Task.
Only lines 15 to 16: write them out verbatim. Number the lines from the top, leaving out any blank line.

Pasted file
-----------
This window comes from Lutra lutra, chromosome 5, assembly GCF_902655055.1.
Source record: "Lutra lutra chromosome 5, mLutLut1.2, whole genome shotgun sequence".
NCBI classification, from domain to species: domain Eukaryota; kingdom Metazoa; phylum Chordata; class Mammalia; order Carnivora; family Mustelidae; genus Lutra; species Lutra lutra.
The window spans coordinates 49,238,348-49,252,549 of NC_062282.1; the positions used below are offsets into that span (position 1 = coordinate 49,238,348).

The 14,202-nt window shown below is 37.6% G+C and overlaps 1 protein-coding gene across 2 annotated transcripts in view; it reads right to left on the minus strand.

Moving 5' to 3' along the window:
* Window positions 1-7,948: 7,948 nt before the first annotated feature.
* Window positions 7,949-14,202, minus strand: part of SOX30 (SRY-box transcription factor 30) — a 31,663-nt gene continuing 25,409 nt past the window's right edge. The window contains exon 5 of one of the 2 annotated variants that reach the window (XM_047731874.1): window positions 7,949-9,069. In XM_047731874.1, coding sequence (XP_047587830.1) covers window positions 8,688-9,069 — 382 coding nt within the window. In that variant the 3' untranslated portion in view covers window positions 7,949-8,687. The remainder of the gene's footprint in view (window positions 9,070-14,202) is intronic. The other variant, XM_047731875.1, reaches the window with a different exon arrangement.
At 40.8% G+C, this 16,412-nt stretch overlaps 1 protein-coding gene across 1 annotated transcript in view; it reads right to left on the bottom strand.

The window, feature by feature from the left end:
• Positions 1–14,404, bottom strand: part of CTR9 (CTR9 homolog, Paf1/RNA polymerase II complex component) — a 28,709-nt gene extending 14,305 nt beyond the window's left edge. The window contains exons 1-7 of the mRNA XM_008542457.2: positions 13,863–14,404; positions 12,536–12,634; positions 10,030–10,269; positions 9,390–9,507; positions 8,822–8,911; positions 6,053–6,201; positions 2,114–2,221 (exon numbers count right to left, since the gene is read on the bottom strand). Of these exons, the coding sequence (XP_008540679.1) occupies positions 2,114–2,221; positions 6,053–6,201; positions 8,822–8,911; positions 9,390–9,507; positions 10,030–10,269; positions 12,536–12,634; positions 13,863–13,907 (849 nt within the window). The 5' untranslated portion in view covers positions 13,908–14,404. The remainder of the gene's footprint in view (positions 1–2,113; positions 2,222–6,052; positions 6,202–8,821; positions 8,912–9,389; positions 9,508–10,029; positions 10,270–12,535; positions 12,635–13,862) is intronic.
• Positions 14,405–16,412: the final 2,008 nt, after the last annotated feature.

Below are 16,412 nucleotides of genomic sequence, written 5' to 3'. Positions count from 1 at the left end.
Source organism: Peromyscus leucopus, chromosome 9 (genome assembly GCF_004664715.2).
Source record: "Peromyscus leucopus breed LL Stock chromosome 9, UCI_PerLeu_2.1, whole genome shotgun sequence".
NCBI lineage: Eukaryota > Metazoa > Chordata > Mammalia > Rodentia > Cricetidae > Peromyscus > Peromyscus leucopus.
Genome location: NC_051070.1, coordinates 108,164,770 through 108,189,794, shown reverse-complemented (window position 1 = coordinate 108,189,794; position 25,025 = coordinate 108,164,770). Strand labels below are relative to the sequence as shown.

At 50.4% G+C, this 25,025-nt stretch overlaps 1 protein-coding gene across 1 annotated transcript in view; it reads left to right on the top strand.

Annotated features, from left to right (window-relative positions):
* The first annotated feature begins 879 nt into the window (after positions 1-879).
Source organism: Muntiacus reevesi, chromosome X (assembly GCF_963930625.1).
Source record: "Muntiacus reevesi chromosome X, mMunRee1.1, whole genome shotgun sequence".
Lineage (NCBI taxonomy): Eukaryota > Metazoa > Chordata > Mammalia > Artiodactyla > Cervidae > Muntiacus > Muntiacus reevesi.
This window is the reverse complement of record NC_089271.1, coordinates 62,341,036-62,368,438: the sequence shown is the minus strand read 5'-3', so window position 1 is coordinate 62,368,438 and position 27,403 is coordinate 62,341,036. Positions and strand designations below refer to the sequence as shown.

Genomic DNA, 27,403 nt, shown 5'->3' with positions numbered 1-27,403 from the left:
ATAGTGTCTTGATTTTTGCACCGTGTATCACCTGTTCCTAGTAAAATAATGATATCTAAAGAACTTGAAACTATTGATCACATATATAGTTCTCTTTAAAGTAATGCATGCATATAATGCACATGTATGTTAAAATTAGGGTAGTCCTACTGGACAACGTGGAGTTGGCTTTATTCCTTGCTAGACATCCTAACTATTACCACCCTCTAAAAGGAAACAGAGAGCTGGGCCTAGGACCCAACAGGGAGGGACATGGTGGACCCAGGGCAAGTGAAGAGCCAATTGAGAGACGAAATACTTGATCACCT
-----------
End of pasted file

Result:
Source record: "Peromyscus leucopus breed LL Stock chromosome 9, UCI_PerLeu_2.1, whole genome shotgun sequence".
NCBI lineage: Eukaryota > Metazoa > Chordata > Mammalia > Rodentia > Cricetidae > Peromyscus > Peromyscus leucopus.